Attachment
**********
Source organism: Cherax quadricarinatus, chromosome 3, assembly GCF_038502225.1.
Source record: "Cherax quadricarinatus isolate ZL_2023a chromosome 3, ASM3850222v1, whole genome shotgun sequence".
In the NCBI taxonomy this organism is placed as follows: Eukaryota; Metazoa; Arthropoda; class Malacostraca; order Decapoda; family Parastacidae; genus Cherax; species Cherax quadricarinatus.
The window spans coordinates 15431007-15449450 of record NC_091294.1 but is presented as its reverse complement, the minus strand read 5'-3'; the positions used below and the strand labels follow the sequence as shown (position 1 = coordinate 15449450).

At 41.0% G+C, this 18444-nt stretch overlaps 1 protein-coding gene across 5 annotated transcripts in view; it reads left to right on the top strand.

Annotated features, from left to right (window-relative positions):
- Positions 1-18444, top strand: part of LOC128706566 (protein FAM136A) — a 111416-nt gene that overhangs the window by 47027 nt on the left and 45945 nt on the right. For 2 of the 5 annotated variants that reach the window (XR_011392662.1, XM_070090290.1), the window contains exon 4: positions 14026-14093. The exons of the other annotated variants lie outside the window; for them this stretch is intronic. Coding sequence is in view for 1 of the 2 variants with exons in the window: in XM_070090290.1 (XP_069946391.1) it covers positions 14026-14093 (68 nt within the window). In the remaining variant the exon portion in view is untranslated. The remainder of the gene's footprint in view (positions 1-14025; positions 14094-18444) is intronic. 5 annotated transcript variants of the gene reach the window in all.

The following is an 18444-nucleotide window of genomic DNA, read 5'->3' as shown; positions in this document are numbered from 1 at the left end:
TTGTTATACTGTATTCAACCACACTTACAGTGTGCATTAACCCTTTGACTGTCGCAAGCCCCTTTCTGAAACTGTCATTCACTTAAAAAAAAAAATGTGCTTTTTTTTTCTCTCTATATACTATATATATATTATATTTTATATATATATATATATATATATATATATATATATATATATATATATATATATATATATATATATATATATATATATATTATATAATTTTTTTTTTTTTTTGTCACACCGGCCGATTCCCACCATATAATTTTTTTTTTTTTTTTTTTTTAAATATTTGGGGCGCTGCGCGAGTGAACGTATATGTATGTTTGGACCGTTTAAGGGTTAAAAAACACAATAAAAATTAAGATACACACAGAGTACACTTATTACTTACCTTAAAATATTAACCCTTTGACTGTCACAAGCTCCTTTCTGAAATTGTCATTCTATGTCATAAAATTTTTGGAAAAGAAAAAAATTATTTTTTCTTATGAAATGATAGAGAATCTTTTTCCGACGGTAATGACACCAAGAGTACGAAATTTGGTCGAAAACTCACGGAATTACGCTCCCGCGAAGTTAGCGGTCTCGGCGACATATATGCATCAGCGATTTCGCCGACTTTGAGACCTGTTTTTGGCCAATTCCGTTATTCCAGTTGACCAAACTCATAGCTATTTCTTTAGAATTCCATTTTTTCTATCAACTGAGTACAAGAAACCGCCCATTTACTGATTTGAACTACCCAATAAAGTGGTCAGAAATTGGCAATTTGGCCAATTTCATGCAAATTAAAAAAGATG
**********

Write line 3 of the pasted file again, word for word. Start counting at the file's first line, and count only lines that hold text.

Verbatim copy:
In the NCBI taxonomy this organism is placed as follows: Eukaryota; Metazoa; Arthropoda; class Malacostraca; order Decapoda; family Parastacidae; genus Cherax; species Cherax quadricarinatus.